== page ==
NTIA Held its First Multistakeholder Meeting to Craft Unmanned Aircraft Systems Privacy, Transparency, and Accountability Best Practices

August 2015

On August 3, the National Telecommunications and Information Administration (NTIA) held its first meeting of a multistakeholder process to develop privacy, transparency, and accountability best practices for unmanned aircraft systems (UAS) operations by commercial and private users. NTIA initiated the process in response to President Obama’s direction that NTIA convene private sector stakeholders to develop best practices that would “mitigate consumer concerns while promoting growth and innovation in” the UAS sector.1 Although companies will be free to choose whether they comply with any of the resulting best practices, multistakeholder outcomes could carry important consequences for the development and use of UAS technology in a wide range of industries going forward.

The first meeting brought together a wide range of stakeholders, including industry, civil society, and academia. The meeting was open to the public and was also webcast for all interested parties. Additional meetings are scheduled for September 24, 2015, October 21, 2015, and November 20, 2015, with a goal of “freezing” the work of the group after the November meeting in order to facilitate external review. Stakeholders likely will then reconvene in December 2015 or January 2016 to take account of external feedback and complete their work. As such, there still are opportunities for interested parties to become involved in the work of the multistakeholder group.

A Brief History of NTIA Multistakeholder Processes

The launch of the UAS meetings marks NTIA’s third attempt to develop voluntary privacy standards for an emerging technology through a series of multistakeholder discussions. Multistakeholder processes aim to incorporate the views of all relevant stakeholders, from government, the private sector, civil society, and others, with the goal of generating a consensus on industry best practices or voluntary and legally enforceable codes of conduct. The processes are meant to ensure that the views of all stakeholders are heard and integrated at all stages of the decision-making process through dialogue and consensus-building.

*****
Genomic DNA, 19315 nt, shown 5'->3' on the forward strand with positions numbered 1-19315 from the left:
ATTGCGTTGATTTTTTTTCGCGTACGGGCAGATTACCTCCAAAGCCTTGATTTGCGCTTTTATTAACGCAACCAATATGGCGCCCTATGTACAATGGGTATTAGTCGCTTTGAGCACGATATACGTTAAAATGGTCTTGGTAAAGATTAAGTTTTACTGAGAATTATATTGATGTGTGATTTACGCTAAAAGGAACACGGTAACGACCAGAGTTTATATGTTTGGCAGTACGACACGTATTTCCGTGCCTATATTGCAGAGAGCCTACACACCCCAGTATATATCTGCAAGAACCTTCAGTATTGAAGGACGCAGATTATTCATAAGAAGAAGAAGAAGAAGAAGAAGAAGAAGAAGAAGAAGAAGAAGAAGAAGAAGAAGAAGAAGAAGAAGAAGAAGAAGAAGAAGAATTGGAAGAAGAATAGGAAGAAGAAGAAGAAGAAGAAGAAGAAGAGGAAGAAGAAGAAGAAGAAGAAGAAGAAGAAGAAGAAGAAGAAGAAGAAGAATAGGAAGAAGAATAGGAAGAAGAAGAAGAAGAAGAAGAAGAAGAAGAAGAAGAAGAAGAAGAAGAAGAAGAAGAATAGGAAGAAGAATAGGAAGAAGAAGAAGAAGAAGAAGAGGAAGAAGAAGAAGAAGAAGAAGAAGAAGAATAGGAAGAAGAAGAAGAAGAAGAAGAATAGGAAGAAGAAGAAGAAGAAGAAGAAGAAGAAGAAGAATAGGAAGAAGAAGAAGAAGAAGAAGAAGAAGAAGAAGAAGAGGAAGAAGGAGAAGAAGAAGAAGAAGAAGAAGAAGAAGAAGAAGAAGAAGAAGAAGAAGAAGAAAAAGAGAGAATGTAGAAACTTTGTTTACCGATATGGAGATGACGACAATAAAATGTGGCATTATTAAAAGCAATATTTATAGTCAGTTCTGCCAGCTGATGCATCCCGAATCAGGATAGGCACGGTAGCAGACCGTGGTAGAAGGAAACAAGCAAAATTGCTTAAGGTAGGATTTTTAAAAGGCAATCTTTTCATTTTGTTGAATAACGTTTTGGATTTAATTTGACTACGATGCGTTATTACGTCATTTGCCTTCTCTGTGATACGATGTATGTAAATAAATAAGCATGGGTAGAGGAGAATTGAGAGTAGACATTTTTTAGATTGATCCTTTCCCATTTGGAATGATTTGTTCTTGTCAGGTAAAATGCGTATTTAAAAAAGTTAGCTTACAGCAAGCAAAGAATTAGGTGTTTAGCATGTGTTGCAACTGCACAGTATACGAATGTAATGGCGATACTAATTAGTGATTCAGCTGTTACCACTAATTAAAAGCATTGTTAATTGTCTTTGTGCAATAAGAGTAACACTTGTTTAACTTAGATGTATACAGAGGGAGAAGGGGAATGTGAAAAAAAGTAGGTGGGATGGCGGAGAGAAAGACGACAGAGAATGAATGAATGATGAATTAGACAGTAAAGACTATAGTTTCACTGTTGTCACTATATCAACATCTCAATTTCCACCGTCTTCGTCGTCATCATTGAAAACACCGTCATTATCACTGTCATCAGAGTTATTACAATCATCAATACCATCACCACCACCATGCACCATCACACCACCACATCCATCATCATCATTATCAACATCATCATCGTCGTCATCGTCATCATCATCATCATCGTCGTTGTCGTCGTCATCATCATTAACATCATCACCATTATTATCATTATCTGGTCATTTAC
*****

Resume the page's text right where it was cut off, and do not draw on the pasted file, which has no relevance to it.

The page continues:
Similar discussions on mobile app privacy and facial recognition privacy, however, have produced mixed results. To illustrate, beginning in June 2012, NTIA convened a series of multistakeholder meetings to develop a code of conduct for mobile app transparency. NTIA launched this process in response to the White House’s call for a Consumer Privacy Bill of Rights in early 2012. The process, which involved consumer groups, privacy advocates, and a wide range of businesses, concluded in July 2013, when stakeholders agreed to begin reviewing, testing, and possibly implementing a voluntary code of conduct for mobile application short notices developed through the multistakeholder process.

Despite the apparent success of the NTIA’s first multistakeholder process to develop privacy standards, more recently, in June 2015, a number of privacy advocates pulled out of a NTIA-convened multistakeholder process intended to develop a voluntary code of conduct for the use of facial recognition technology. Discussions appeared to stall when privacy groups and industry representatives could not reach agreement on the basic question of consumer consent to use facial recognition technology and the right to opt out. After industry representatives proposed tabling the issue in favor of other areas of potential agreement, privacy advocates pulled out of the process entirely. Regardless, NTIA is pressing forward with its multistakeholder effort regarding facial recognition technology, and it remains to be seen if these privacy advocates will rejoin the discussions.

The First Meeting on UAS Privacy, Transparency, and Accountability Best Practices